So while 22 years isn’t a milestone or a particularly special year, I’m having a rough time.  I think as adults we are somewhat dismissive of children’s memories and feelings because they are so fluid.  The stories they tell show us exactly how they remember events, and we giggle more often than not because it’s a very different event than we remember.  Their emotions swing so quickly; one moment they are losing their minds and the next they are playing happily.  But I remember dropping barbies on the ground when we heard the sirens.  I remember seeing my parents cry.  I remember seeing my cousins lined up at the end of my Nana’s bed as she led them in prayer for Becky.  And now, as an adult, I try to just remember my sister.

Last Weekend Together

Last Weekend Together

6 Responses to "A Sisters Grief"

Molly, you have a unique vantage point in your relationship with your sisiter, Becky. You have been blessed with being able to remember vividly your baby sister and your relationship with her. Now you are starting to process these memories with your adult brain which will hopefully enable you to come to terms with your loss but also what Becky gave you when she was here. My hope and prayer for you is that you will continue to grow your relationship with Becky and celebrate the gift she was to you and your family.

Sandy P.


I bawled. My daughter was also 4 when we lost her baby sister. I worry about how she is handling it now and later. Also we lost Anneliese near Halloween. I hope they are in heaven together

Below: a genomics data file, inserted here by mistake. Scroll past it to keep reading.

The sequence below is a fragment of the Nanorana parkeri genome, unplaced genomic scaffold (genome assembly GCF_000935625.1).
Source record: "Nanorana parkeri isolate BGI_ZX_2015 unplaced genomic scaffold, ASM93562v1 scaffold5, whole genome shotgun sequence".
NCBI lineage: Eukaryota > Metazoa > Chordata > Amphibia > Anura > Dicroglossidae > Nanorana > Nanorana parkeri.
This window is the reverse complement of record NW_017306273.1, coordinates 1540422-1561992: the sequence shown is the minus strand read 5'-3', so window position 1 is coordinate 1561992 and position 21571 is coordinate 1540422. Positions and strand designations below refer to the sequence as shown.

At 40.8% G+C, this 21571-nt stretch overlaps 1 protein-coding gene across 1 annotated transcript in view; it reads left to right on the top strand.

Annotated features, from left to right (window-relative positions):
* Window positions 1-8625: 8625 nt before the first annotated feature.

Thank you for sharing Molly. It really makes me think about what Maggie will feel like when she is your age and finally understands what happened to her brother. Unfortunately, she never knew him because he would be older than her, but we still talk about him, which I think is extremely important. I am thinking about you today and am here if you ever need to talk to someone who has been through something similar. Xoxo


Molly has a younger sister that was born 5 years after. She knows her sister and feels cheated that there are no pictures or family memories of them together. But, she has decided that she got to know Becky while they were both in heaven and she was waiting to be born. That gives her 5 years with her sister! We only got 4 months….ha! I love to see how kids brains work. She doesn’t have as deep a connection. Special days aren’t as significant but she misses having her big sister.


Thanks for making me cry Molly, Uncle John. It is a great feeling to think of the tea party!


Hi Molly,
That was wonderful the way you shared your thoughts and memories of Becky with others. The time has flown since we lost our granddaughter Vanessa, but the memories are as clear as day. I often think of her and wonder how she would look today and what she would be doing. I truly miss all of those years we didn’t get to have with her, but I truly enjoyed the so little time we did have with her.
Tell your Mom & Dad I said hi, and wish you all a healthy and Happy New Year
Hugs, Eileen